Politicians talk about the uninsured. Special interests argue on behalf of those with pre-existing conditions. But why is no one wondering how doctors are affected by the new law? They’re the ones on the frontlines dealing directly with new patients, as well as the red tape that makes bureaucracies go round.
Politicians proclaim the benefits of small business while on the campaign trail. But when they meet in the seedy halls of Congress, they have no problem doing whatever they can to stifle, regulate, and subdue their progress. Instead of siding with entrepreneurs, these politicians often side with political allies and cronies that helped put them into office.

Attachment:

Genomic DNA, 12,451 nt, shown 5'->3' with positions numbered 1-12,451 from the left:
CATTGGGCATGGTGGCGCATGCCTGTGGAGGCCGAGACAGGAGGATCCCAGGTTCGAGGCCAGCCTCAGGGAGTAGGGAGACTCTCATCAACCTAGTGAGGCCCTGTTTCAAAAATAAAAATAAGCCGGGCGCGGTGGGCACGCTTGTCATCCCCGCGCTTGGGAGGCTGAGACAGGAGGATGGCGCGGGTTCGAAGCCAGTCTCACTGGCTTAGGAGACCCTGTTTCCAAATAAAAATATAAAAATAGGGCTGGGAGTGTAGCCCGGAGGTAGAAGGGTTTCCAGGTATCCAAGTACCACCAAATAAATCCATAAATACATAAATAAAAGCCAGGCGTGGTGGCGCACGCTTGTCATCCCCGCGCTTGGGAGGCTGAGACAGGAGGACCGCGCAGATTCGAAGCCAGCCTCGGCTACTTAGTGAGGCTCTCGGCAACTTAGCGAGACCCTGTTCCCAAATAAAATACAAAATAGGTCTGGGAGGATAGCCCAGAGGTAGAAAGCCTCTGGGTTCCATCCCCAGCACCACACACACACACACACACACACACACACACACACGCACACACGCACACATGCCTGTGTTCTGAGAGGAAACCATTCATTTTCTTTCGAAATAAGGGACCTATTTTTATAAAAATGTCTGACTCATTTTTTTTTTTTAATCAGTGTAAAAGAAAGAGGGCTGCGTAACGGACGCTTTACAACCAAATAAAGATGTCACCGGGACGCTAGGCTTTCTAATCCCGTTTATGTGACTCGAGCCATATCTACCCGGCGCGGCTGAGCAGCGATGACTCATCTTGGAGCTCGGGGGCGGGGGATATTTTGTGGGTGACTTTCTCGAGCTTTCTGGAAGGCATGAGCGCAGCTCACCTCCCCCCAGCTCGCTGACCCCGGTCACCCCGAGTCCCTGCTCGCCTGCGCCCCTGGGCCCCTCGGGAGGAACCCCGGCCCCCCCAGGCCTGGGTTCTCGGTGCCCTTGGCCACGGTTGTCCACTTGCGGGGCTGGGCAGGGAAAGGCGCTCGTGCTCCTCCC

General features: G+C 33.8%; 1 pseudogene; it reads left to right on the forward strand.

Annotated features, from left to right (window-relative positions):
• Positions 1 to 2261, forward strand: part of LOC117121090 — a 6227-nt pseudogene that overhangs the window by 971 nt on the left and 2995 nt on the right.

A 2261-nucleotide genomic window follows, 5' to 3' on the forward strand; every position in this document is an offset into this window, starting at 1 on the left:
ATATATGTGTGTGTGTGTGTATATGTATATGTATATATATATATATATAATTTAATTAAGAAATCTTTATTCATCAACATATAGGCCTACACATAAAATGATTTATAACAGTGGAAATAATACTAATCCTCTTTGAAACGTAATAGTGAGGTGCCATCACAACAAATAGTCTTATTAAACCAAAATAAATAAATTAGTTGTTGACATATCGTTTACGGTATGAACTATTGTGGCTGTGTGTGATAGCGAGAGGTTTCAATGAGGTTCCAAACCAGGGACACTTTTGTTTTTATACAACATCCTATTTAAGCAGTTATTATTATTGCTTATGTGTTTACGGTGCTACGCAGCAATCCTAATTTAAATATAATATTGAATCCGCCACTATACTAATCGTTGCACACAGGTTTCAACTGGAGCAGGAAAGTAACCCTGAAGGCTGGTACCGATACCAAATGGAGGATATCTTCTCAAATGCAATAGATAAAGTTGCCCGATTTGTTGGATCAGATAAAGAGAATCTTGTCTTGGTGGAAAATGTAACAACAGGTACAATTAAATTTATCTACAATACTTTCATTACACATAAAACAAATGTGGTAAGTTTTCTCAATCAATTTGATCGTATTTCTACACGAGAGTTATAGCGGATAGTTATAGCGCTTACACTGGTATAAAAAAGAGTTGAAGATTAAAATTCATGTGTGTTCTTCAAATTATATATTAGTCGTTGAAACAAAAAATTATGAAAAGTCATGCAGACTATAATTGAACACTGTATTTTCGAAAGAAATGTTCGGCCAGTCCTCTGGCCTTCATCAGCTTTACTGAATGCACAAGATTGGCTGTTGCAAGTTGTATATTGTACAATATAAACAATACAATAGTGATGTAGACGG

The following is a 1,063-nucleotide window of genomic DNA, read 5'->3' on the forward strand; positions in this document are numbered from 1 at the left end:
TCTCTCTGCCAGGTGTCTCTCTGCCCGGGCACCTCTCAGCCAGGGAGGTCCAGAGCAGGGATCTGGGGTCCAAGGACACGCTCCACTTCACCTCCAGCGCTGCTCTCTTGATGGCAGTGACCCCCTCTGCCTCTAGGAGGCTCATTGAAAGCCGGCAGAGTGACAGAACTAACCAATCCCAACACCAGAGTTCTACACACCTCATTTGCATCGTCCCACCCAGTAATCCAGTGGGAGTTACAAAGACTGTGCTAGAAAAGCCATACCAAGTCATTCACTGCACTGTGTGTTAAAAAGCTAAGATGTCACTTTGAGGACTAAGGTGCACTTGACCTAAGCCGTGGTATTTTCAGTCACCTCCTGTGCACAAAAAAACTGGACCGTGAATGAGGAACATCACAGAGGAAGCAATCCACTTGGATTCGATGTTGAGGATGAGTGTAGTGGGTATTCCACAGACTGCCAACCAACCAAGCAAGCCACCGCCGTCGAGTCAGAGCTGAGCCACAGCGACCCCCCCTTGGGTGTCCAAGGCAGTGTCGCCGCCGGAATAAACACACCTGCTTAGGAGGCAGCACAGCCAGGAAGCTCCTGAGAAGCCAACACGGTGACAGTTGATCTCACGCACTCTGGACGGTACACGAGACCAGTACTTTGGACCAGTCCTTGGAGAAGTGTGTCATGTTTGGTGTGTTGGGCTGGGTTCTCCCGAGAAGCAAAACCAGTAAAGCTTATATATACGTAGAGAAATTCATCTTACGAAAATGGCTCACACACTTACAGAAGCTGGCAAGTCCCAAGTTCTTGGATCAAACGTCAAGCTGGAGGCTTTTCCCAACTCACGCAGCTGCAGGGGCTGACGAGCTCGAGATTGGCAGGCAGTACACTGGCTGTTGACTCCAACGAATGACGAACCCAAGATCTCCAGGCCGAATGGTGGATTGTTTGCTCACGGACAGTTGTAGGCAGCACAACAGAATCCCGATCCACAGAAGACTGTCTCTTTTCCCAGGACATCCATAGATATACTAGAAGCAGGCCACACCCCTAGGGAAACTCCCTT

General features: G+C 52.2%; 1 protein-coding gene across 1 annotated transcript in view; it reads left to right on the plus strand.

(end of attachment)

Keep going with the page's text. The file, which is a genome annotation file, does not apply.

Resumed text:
Just because you’re retired doesn’t mean you have to stop working. Especially now that you have all the time in the world to do what you really want. Entrepreneurs don’t only come out of Silicon Valley. They come from all walks of life, from all different ages. If you’re retired and want to stay active while you relax, then find out the steps you need to take in order to start, manage, and grow your next small business.
Austrian economics does more than tell you what happens when the government disturbs market forces. In the hands of knowledgeable investors and entrepreneurs, it can tell you exactly what to expect from the market. Market behavior depends on how people behave. And how people behave is central to the Austrian perspective.